Jared Leto Takes Replica Of His Own Head To Met Gala
The annual Met Gala took place last night in New York - that weird charity thing that sees loads of rich and 'famous' people go and dress up in strange outfits. Regardless of the fact that the cost of their clothes probably exceeds the amount of money it raises, it's a celebrated event for fashion types, who wait all year to parade down the red carpet in outlandish costumes.
By some though, it's taken very seriously, with the world's top designers all grabbing hold of the biggest celeb they can and dressing them up in outfits that are varying levels of daft. But Jared Leto's look was by far the most bizarre, and also the most creepy.
The Oscar winning actor took to the red carpet in a long red gown covered in diamonds, carrying a prosthetic replica of his head - which, by the way, was very true to life. At one stage, he held it up and looked it in the eye Macbeth style.
According to creators, it's a nod to Gucci's fall/winter show in February last year that featured models carrying gruesome decapitated heads that looked like them.
Jared's fake head was the source of joy for loads of attendees though, with Katy Perry, Kendall Jenner and Salma Hayek all pictured having a go of it.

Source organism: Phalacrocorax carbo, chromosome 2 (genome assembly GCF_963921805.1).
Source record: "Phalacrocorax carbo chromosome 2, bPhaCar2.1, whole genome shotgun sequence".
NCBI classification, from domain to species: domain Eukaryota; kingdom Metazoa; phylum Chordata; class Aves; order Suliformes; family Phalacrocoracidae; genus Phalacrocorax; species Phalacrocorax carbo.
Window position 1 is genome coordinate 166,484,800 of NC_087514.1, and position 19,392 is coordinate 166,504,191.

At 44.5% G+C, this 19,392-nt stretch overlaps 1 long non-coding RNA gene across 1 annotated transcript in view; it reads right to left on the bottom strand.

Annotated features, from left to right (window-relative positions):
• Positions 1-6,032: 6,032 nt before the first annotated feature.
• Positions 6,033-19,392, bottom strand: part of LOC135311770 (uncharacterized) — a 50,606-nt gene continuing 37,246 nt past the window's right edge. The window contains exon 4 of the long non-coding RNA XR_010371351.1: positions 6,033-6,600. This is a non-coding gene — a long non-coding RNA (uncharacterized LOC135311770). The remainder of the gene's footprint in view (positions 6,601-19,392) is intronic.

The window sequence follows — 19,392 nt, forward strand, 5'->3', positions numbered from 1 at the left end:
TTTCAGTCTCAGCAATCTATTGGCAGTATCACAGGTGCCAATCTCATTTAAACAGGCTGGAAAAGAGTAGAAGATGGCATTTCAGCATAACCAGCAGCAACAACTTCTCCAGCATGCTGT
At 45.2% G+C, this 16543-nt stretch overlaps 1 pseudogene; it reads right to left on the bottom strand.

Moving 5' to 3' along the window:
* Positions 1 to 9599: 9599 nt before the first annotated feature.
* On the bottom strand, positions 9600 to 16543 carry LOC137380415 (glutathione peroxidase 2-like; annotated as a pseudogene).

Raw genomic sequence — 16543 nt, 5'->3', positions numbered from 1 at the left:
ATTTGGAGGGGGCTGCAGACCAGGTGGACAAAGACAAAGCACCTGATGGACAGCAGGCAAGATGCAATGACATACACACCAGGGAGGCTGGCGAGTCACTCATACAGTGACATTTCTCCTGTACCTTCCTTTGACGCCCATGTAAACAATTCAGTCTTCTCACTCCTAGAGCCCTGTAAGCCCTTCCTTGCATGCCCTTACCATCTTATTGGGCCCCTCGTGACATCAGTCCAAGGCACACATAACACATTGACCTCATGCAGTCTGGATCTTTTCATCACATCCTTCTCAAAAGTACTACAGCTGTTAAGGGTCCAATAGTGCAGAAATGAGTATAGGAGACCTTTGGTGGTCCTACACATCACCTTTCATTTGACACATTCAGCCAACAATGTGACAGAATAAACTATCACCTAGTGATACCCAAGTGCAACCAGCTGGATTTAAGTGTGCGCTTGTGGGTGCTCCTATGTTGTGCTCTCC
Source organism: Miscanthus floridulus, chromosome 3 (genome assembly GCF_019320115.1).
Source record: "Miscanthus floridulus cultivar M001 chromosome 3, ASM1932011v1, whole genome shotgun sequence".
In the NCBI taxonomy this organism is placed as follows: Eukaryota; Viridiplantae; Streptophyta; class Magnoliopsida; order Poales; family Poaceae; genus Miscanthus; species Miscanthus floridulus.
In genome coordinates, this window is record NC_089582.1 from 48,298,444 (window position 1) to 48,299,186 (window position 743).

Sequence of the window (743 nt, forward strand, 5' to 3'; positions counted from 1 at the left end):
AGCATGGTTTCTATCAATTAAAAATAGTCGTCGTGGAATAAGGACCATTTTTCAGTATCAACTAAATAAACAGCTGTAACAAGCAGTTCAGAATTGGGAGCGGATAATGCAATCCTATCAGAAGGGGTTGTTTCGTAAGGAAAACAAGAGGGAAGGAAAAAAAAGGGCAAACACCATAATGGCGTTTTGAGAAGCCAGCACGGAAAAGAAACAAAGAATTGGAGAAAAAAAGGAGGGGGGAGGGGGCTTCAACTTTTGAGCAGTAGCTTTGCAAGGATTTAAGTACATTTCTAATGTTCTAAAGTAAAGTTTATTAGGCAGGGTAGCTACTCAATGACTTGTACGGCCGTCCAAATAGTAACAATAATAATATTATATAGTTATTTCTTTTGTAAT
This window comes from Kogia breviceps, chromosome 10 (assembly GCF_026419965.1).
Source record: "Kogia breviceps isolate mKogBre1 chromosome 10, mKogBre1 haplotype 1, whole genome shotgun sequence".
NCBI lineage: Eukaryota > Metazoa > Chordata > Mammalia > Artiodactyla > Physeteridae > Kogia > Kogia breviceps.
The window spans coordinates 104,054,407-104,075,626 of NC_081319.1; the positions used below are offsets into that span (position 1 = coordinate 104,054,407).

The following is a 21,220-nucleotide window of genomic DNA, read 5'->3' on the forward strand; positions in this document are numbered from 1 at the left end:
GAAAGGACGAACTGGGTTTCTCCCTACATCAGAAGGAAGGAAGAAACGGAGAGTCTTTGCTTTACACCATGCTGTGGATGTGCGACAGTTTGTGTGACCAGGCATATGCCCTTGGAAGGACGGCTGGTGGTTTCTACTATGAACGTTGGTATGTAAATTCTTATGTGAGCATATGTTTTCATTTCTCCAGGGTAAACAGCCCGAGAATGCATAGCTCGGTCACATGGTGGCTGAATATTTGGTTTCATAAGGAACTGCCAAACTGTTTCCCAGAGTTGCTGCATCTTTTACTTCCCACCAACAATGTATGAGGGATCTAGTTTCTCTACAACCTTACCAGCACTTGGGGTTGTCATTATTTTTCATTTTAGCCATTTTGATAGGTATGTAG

Other strange outfits included Katy Perry's chandelier dress, which to me channels Lumiere off Beauty and the Beast. She then swapped it out for one that looked like a hamburger.
Then model Caroline Trentini looked like she was going trick or treating in a skeleton dress and Tracee Ellis Ross wore a lovely black dress, which she then paired with a gold photo frame? Yeah, I have no idea either.
Each year, the Gala, chaired by Vogue editor Anna Wintour, also has a selection of other big names co-chairing. This year she enlisted the help of singer-turned-actor Lady Gaga, tennis star Serena Williams, singer Harry Styles and Gucci designer Alessandro Michele - the guy responsible for the Leto head.
A different theme is given each year, with celebrities trying to upstage each other on their outfits. This year was based on Susan Sontag's 1964 essay 'Notes on Camp'. Don't worry, I'm not sure what that is either and it didn't look that interesting when I Googled it.
Either way, the event raised a huge $13 million last year - this year's figure should be announced soon.
Featured Image Credit: PA